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Antimicrobial resistance – a public health emergency on the horizon

Researchers at Ingenza and the University of Plymouth are using a machine learning and high‑throughput screening approach to discover novel antimicrobial therapies. In this article, Nikki Withers spoke to one of the researchers, Jack Kay, to hear about the current threat posed by antimicrobial resistance and how he hopes their work will combat this issue in the future.

Jc Kay and a colleague wearing lab coats in a lab and looking at microbes in a petri dish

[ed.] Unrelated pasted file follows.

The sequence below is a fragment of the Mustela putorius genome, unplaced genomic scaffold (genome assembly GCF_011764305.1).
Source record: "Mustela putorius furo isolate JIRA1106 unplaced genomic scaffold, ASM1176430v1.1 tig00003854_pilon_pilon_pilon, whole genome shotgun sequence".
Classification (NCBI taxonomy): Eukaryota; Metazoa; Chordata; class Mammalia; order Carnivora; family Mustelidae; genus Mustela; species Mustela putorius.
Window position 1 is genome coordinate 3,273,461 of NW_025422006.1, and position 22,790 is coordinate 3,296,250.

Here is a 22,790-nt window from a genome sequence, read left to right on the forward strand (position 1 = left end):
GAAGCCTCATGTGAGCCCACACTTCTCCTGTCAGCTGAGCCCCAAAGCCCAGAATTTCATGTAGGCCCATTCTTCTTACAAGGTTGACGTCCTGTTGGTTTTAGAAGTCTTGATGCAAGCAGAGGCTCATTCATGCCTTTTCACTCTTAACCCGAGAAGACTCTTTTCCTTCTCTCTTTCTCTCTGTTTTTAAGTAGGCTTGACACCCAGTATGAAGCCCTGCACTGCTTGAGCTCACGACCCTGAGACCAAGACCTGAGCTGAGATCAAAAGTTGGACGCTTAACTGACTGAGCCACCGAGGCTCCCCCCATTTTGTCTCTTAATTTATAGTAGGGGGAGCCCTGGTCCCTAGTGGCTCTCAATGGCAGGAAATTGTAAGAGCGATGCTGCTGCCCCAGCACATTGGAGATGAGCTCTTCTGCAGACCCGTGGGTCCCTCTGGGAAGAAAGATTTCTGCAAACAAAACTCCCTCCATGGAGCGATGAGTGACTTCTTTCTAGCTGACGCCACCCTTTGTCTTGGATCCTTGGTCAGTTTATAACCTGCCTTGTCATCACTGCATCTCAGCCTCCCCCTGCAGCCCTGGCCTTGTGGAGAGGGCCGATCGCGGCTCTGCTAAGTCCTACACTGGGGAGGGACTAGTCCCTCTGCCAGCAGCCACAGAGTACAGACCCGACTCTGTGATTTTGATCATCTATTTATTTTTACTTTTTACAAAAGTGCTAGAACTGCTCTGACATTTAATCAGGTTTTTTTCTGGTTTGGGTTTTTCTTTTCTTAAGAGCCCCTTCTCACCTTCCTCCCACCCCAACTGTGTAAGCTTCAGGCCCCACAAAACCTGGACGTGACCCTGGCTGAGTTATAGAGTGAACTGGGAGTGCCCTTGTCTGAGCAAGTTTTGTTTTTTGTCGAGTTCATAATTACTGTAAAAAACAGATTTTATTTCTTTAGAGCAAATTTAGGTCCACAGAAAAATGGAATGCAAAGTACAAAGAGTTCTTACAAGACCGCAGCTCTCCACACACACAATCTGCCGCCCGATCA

VIRUSES AND BACTERIA continue to be some of the most serious dangers we face in the 21st century. Increasing antimicrobial resistance (AMR) – which occurs when bacteria, viruses, fungi and parasites change over time so no longer respond to certain medicines – makes this threat even more significant. As a result of drug resistance, antibiotics and other antimicrobial medicines become ineffective, causing infections to become increasingly difficult or impossible to treat.











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